WIPO Arbitration and Mediation Center
ADMINISTRATIVE PANEL DECISION
NG Biotech v. Whois Agent, Domain Protection Services, Inc. / Patrice SARDA
Case No. D2021-0177
1. The Parties
The Complainant is NG Biotech, France, represented by Bignon Lebray, France.
The Respondent is Whois Agent, Domain Protection Services, Inc., United States of America (“United States”) / Patrice SARDA, Hong Kong, China.
2. The Domain Name and Registrar
The disputed domain name <ng-biotech.com> is registered with Name.com, Inc. (Name.com LLC) (the “Registrar”).
3. Procedural History
The Complaint was filed with the WIPO Arbitration and Mediation Center (the “Center”) on January 21, 2021. On January 22, 2021, the Center transmitted by email to the Registrar a request for registrar verification in connection with the disputed domain name. On January 24, 2021, the Registrar transmitted by email to the Center its verification response disclosing registrant and contact information for the disputed domain name which differed from the named Respondent and contact information in the Complaint. The Center sent an email communication to the Complainant on January 25, 2021, providing the registrant and contact information disclosed by the Registrar, and inviting the Complainant to submit an amendment to the Complaint. The Complainant filed an amendment to the Complaint on January 27, 2021.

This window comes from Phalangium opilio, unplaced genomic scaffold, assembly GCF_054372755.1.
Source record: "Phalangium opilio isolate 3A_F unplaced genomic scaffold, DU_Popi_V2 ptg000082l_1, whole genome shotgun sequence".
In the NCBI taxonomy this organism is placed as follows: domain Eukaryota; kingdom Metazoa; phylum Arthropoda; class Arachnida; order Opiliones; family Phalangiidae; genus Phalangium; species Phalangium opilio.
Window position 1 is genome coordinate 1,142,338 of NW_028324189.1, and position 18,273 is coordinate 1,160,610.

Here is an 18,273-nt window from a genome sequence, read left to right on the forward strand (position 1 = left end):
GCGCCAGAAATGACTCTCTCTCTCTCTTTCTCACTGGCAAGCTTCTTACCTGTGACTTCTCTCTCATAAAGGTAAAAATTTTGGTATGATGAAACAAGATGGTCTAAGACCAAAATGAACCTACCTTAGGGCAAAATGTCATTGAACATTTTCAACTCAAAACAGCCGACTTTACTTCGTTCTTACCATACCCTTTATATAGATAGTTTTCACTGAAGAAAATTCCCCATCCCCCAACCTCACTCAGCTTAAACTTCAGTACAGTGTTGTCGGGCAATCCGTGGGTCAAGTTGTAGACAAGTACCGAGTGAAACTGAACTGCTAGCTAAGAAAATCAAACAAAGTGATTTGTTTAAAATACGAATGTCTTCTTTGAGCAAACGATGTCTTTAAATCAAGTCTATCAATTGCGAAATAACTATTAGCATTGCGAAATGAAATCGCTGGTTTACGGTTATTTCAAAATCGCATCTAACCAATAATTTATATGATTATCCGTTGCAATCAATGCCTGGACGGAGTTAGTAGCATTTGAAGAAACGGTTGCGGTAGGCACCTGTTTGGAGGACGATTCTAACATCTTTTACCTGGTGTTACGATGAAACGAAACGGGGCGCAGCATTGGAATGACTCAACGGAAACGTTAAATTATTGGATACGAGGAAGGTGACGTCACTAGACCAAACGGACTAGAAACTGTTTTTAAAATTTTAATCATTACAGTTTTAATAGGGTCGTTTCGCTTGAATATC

The Center verified that the Complaint together with the amendment to the Complaint satisfied the formal requirements of the Uniform Domain Name Dispute Resolution Policy (the “Policy” or “UDRP”), the Rules for Uniform Domain Name Dispute Resolution Policy (the “Rules”), and the WIPO Supplemental Rules for Uniform Domain Name Dispute Resolution Policy (the “Supplemental Rules”).
In accordance with the Rules, paragraphs 2 and 4, the Center formally notified the Respondent of the Complaint, and the proceedings commenced on February 2, 2021. In accordance with the Rules, paragraph 5, the due date for Response was February 22, 2021. The Respondent did not submit any response. Accordingly, the Center notified the Respondent’s default on February 23, 2021.
The Center appointed Rodrigo Azevedo as the sole panelist in this matter on March 9, 2021. The Panel finds that it was properly constituted. The Panel has submitted the Statement of Acceptance and Declaration of Impartiality and Independence, as required by the Center to ensure compliance with the Rules, paragraph 7.
4. Factual Background
The Complainant is the French biotech corporation NG Biotech, a company focused on developing and manufacturing diagnostic tools, including for Covid-19 testing.
The Complainant obtained registrations for the trademark NG BIOTECH in numerous regions of the world, including the European Union Trade Mark registration number 010990711, registered on November 21, 2012; the International Trademark registration number 1496516, registered on September 19, 2019; and the United States Trademark registration number 6134306, registered on August 25, 2020.
The Complainant is also the holder of domain names incorporating the trademark NG BIOTECH such as <ngbiotech.com>, registered on March 22, 2012.
The disputed domain name <ng-biotech.com> was registered on April 8, 2020.
The Panel accessed the disputed domain name on March 23, 2021, at which time the disputed domain name did not resolve to any active website. However, the Complainant presented evidence that the disputed domain name has been used in connection with a webpage offering sanitary products for sale.